An Everything2 Book review

Carlucci is a book (three collected books, actually) written by the Philip K. Dick Award-winning author Richard Paul Russo. The three volumes that comprise it are:

It clocks in at 624 pages in the September, 2003 paperback edition; the ISBN number of that volume is 0441010547. It was published by Ace Books. So much for the technicals.

The three novels are all set in the same future; a twenty-first century San Francisco. All three follow the same theme, that of the future noir popularized by the film Blade Runner - down to the dysfunctional weather of a damaged Earth, the problems of overpopulation and resource depletion, the increasing polarization of the rich and the poor, and the trials and travails of those few who try to hold the whole thing together. Unlike that movie, however, the technology is much more recognizable, but the people aren't. The action centers around the Venn neighborhood of the Tenderloin, a real place - but in Carlucci's San Francisco, the Tenderloin has put up walls around its perimeter, walls of buildings. To get in, you need to know and have access to an entry point - and those aren't run for free. Inside, there is a 'free zone' of sorts - cops rarely show up there, and (almost) anything goes. It's not safe, but it's not hell - that's the Core, a four-square-block area of ruin at the heart of the Tenderloin that, too, has been walled off. There are probably ways in and out of there, but nobody will talk about them. There are crazies in there; demons, and monsters, and worst of all humans - all of whom, likely, will want to do something unspeakable to you and then something worse to your corpse. Why? They'll probably find it fun.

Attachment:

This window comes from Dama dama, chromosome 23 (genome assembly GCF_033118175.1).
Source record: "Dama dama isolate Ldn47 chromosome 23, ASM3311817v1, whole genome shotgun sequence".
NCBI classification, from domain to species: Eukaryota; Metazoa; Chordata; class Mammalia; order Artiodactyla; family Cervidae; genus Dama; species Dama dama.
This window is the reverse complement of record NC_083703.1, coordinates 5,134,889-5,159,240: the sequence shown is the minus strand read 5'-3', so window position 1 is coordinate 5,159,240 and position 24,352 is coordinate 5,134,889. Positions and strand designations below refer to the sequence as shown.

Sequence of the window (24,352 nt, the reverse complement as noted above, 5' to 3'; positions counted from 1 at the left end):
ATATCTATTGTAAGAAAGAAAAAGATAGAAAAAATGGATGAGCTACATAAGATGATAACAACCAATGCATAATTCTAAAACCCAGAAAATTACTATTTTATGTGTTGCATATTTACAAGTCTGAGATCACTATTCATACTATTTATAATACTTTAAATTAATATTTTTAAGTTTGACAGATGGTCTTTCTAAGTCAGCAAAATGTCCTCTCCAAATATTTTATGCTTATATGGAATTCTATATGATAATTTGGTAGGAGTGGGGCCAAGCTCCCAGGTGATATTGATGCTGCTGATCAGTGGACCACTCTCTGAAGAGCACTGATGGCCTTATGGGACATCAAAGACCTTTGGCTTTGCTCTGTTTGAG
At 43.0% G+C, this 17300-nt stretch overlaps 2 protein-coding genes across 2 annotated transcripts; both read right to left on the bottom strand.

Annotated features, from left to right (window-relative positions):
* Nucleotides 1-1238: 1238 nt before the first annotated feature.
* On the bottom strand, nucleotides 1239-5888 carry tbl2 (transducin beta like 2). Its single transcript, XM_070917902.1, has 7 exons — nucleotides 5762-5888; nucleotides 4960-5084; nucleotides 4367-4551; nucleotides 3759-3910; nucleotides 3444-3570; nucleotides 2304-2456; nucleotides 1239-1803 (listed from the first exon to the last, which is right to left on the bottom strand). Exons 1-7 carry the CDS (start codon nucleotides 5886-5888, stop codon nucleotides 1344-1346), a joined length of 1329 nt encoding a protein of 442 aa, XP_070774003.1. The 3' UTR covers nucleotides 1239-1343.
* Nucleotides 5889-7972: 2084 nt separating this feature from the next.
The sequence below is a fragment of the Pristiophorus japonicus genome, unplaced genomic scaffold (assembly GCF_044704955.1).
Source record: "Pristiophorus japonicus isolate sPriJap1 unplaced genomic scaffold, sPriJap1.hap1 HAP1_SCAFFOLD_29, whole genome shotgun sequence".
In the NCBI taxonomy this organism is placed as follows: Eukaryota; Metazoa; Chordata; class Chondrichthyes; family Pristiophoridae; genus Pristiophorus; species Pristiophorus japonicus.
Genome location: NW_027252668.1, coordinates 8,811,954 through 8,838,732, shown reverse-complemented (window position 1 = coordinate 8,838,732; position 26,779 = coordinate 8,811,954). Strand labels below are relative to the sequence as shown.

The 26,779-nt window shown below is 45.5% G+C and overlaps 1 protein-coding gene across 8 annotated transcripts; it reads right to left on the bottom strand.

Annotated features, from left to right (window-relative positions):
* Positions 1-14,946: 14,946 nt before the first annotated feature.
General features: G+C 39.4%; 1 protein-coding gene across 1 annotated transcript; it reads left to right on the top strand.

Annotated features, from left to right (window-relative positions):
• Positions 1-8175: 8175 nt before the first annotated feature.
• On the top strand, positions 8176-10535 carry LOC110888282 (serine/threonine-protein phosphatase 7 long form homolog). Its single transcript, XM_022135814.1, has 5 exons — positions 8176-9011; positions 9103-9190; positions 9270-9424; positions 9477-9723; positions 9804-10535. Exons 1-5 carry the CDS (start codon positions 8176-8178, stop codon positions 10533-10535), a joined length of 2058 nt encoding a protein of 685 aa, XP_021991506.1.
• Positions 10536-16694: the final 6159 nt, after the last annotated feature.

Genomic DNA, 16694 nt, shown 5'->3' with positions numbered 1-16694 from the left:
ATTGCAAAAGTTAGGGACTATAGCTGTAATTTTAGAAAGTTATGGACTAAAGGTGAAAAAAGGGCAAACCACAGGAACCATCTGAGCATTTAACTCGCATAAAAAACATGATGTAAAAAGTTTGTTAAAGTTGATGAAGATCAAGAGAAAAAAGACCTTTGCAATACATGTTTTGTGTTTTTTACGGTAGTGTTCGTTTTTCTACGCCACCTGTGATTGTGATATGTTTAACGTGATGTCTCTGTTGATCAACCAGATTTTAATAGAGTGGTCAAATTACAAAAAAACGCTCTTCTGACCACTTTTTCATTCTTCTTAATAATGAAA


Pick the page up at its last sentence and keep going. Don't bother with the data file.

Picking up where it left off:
Into this setting comes Frank Carlucci - no relation to the SecDef. He's an aging cop, one who loves his family, does his job, and has a strong sense of justice that, occasionally, does battle successfully with his equally strong sense of survival. Sound familiar? It should, it's practically a cliche (apart from the fact that Carlucci doesn't seem to have many vices, just virtues). His world is invaded by shadowy corporate enemies, bizarre humans, occasional strange animals, and the wearying problems that have bothered cops every day since time began - sometimes, people kill other people, and somebody has to do something about it.

The first novel actually has a different protagonist - Tanner, an ex-cop who is dragged back into a serial murder case years later. Carlucci shows up in this one as his liaison and controller. The latter two, as their titles indicate, are all about the man himself. While the stories are connected loosely, they are each completely stand-alone novels. I liked all three, with some caveats. I'll try to give you the pluses and minuses, from my point of view, in the hope that it will offer you some help deciding if this is something you might want to read.